Other Manual Translations: Español

Are you there God? It's me, Lydia.

How do we know when we're hearing from God?
How do we know when we're hearing from God?

Does God speak to us? If so, how do we hear God’s voice? And if others have supernatural experiences but we do not, does this mean we are less holy than them? 

These are questions that many people of faith grapple with and have different stances on. I grew up in a Christian subculture where hearing from God was as common as seeing a mailman. My peers (myself included) frequently divulged convictions like “God told me Michael is going to be my husband” over our school lunch breaks, and we squealed in delight about who the boy was (all of this being unbeknownst to the suitor, of course), which was infinitely more exciting than the notion that God actually spoke to us. On the opposite end, there were, and still are, Christian communities that are hesitant and skeptical of such direct supernatural experiences. 

Not surprisingly, these are not just questions that everyday lay Christians have puzzled over but have also occupied the minds of scholars and saints throughout Christian history. If God did indeed speak to humans directly, these scholars and saints posited that there would be some sort of rhyme or reason, some standard by which we could test the validity of these ostensible revelations. 

And, sure enough, consistent and uniform ways of differentiating genuine messages from God have been parsed out among the many experiences of those who have claimed to hear from God—the first being the way God’s communication with us makes us feel. While God’s communication with humans can take many forms--as obvious a lightning bolt or as subtle as a whisper,--the Jesuit priest and author George Aschenbrenner wrote, “Whenever he found interior consonance within himself (which registers as peace, joy, contentment) from the immediate interior movement and felt himself being his true congruent self, then he knew he had heard God’s word to him at that instant.” Similarly, St. Ignatius wrote that voices or thoughts not of God “cause gnawing anxiety, saddens, and set up obstacles.”

I have found this to be true in my own life. Among the small handful of direct encounters I’ve had with God (which doesn’t include my juvenile revelations about my future husband; I’ll discuss why later), all of them were subtle and gentle, causing an overwhelming sense of peace and joy within me, dissolving any anxiety I had about a predicament I was stewing over at the time. 

The subtle nudge of God

All of these experiences were so subtle, in fact, that I could have easily overlooked them had I not been tuning into the Spirit through prayer, reflection, or an orientation of openness. For this reason, I’m always quick to assure those who are discouraged by a belief that “God doesn’t speak to me” that God’s voice isn’t usually grand and glamorous but quite the opposite—so soft that we easily miss it if we have preconceptions about what it’s “supposed” to be like.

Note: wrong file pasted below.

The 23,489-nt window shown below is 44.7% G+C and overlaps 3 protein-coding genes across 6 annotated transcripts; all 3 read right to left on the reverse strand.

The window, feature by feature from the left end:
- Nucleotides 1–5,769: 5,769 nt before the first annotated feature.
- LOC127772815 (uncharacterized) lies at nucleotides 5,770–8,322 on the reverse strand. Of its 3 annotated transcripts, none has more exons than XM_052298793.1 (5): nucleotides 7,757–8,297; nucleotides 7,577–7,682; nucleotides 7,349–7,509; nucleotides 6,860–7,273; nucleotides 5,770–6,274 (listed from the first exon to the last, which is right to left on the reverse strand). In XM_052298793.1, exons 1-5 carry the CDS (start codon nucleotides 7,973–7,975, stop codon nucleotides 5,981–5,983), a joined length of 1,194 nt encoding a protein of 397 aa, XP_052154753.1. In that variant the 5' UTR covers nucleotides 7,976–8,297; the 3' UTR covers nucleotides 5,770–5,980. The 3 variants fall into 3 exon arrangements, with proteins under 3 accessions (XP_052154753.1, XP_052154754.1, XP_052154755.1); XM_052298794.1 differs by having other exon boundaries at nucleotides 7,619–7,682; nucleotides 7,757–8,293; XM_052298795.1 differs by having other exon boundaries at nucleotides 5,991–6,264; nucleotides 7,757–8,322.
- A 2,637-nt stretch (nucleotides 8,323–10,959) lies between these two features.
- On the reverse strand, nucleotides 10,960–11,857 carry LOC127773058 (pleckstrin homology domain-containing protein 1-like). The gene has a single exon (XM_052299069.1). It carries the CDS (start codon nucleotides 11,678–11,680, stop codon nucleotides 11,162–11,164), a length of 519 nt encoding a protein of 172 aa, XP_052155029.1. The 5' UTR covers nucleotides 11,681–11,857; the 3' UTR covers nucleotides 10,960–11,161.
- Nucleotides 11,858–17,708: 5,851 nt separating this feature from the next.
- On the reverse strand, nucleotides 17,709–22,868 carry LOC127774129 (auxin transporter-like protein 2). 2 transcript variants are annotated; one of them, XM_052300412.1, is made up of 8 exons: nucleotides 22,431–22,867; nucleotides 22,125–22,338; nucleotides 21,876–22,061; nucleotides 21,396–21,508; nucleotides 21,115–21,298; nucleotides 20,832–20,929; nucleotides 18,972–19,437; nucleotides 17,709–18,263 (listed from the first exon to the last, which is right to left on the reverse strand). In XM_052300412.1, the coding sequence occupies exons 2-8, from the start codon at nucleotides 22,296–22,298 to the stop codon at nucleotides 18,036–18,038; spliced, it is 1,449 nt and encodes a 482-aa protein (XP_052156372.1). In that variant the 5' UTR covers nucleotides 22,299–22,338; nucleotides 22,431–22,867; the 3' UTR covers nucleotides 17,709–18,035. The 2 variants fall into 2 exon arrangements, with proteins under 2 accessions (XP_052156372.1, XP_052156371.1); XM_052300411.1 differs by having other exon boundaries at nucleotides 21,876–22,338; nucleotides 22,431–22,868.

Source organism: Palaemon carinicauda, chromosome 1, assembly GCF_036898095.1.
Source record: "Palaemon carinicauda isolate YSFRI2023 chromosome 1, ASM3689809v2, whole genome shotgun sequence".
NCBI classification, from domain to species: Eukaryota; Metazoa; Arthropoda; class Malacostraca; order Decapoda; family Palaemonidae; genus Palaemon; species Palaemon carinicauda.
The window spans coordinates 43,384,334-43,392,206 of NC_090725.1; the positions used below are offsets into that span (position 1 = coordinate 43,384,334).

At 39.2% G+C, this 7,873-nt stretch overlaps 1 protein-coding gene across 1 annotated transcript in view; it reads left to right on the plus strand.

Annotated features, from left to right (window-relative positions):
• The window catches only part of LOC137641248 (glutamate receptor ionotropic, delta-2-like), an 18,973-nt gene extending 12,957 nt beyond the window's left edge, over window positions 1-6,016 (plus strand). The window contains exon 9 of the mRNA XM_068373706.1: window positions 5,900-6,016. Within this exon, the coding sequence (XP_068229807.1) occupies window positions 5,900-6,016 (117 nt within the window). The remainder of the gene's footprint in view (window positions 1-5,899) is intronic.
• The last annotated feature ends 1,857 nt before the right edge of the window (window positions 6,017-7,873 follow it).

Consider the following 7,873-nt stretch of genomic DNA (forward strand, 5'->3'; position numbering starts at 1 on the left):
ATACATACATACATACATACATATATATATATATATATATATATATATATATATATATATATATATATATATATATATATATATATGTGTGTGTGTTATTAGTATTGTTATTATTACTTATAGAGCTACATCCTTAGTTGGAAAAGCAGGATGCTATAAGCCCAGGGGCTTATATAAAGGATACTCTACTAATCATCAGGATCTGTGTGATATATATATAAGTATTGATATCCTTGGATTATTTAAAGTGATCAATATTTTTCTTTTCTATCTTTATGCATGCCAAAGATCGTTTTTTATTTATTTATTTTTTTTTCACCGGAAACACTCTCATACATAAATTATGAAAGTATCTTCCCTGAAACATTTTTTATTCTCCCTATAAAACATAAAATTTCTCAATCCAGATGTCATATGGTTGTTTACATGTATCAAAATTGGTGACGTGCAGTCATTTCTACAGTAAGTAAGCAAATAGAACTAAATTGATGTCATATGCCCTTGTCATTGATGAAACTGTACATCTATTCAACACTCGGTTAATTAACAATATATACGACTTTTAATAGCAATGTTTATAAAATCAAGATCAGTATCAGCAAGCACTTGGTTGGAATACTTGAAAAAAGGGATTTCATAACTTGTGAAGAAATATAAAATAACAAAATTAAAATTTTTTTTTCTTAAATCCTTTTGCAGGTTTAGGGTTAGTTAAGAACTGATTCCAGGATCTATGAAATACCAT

So, why is it that I now discount my teenage self’s belief that God foretold me about my future husband? Well, apart from the fact that I didn’t end up marrying Michael, our human desire to know our future derives from an anxious need to control our lives rather than an abiding trust in a God who leads us day by day, breadcrumb by breadcrumb. And the primary way God relates to us is dynamic and reciprocal as opposed to unidirectional, like a commander giving direct orders from above.

For me, a type A control freak, this was the harshest realization about God’s ways—that God couldn’t give me a look into the crystal ball to see my future. But I slowly saw this as a gift in two ways. The first is that we humans have this extraordinary creative capacity to craft lives of our own making. The second is that God longs to support us and even co-create our envisioned lives with us. This partnership and reciprocal communication cultivates a much deeper and richer relationship than if God had a predetermined blueprint we had to follow lest we be punished for our missteps! 

So how do we engage in co-creation? And how do we tune into God’s voice that we usually can’t hear with our ears?

This leads me to the second consistent observation that has been discovered about how God speaks to people. That is, by just showing up. Letting God know, “Hi God, I’m here, ready to share and ready to listen.” This showing up usually takes the form of regular spiritual practices.

Here’s the thing: God has always been speaking to us and wanting to be in a dynamic relationship with us. The onus now lies with us to respond.


Writer and pastor Lydia SohnThe Rev. Lydia Sohn is an United Methodist ordained elder within the California Pacific Conference. She left her full-time church appointment at the start of the COVID-19 pandemic to blog, write a book, and be a stay-at-home mom for her two young kids. Follow along at www.revlydia.com.